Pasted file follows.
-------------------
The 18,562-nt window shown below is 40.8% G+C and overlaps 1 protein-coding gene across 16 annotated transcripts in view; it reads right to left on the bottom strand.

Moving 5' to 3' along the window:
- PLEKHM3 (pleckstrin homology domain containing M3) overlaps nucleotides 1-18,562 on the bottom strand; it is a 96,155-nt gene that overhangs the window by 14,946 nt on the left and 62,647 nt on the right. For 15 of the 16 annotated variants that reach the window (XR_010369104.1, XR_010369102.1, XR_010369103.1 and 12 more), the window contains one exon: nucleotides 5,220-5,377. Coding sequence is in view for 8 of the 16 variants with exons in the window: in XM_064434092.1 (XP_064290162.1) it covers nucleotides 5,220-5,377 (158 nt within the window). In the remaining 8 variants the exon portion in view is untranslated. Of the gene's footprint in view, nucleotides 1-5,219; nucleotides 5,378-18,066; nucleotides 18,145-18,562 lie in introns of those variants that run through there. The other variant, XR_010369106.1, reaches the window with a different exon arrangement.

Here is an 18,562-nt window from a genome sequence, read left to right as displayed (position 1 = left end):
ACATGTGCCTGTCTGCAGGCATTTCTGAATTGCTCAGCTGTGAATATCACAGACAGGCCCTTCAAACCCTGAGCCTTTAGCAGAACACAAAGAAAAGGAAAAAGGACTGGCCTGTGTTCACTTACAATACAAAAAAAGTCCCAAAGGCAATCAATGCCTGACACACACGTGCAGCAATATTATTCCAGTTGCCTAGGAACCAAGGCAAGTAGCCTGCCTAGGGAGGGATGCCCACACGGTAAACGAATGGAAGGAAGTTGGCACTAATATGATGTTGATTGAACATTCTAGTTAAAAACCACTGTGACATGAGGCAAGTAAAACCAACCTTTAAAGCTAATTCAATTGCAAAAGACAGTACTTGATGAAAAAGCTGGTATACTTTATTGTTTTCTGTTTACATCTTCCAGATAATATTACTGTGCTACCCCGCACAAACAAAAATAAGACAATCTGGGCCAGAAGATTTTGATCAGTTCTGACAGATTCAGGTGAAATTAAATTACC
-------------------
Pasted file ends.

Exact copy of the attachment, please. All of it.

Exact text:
The 18,562-nt window shown below is 40.8% G+C and overlaps 1 protein-coding gene across 16 annotated transcripts in view; it reads right to left on the bottom strand.

Moving 5' to 3' along the window:
- PLEKHM3 (pleckstrin homology domain containing M3) overlaps nucleotides 1-18,562 on the bottom strand; it is a 96,155-nt gene that overhangs the window by 14,946 nt on the left and 62,647 nt on the right. For 15 of the 16 annotated variants that reach the window (XR_010369104.1, XR_010369102.1, XR_010369103.1 and 12 more), the window contains one exon: nucleotides 5,220-5,377. Coding sequence is in view for 8 of the 16 variants with exons in the window: in XM_064434092.1 (XP_064290162.1) it covers nucleotides 5,220-5,377 (158 nt within the window). In the remaining 8 variants the exon portion in view is untranslated. Of the gene's footprint in view, nucleotides 1-5,219; nucleotides 5,378-18,066; nucleotides 18,145-18,562 lie in introns of those variants that run through there. The other variant, XR_010369106.1, reaches the window with a different exon arrangement.

Here is an 18,562-nt window from a genome sequence, read left to right as displayed (position 1 = left end):
ACATGTGCCTGTCTGCAGGCATTTCTGAATTGCTCAGCTGTGAATATCACAGACAGGCCCTTCAAACCCTGAGCCTTTAGCAGAACACAAAGAAAAGGAAAAAGGACTGGCCTGTGTTCACTTACAATACAAAAAAAGTCCCAAAGGCAATCAATGCCTGACACACACGTGCAGCAATATTATTCCAGTTGCCTAGGAACCAAGGCAAGTAGCCTGCCTAGGGAGGGATGCCCACACGGTAAACGAATGGAAGGAAGTTGGCACTAATATGATGTTGATTGAACATTCTAGTTAAAAACCACTGTGACATGAGGCAAGTAAAACCAACCTTTAAAGCTAATTCAATTGCAAAAGACAGTACTTGATGAAAAAGCTGGTATACTTTATTGTTTTCTGTTTACATCTTCCAGATAATATTACTGTGCTACCCCGCACAAACAAAAATAAGACAATCTGGGCCAGAAGATTTTGATCAGTTCTGACAGATTCAGGTGAAATTAAATTACC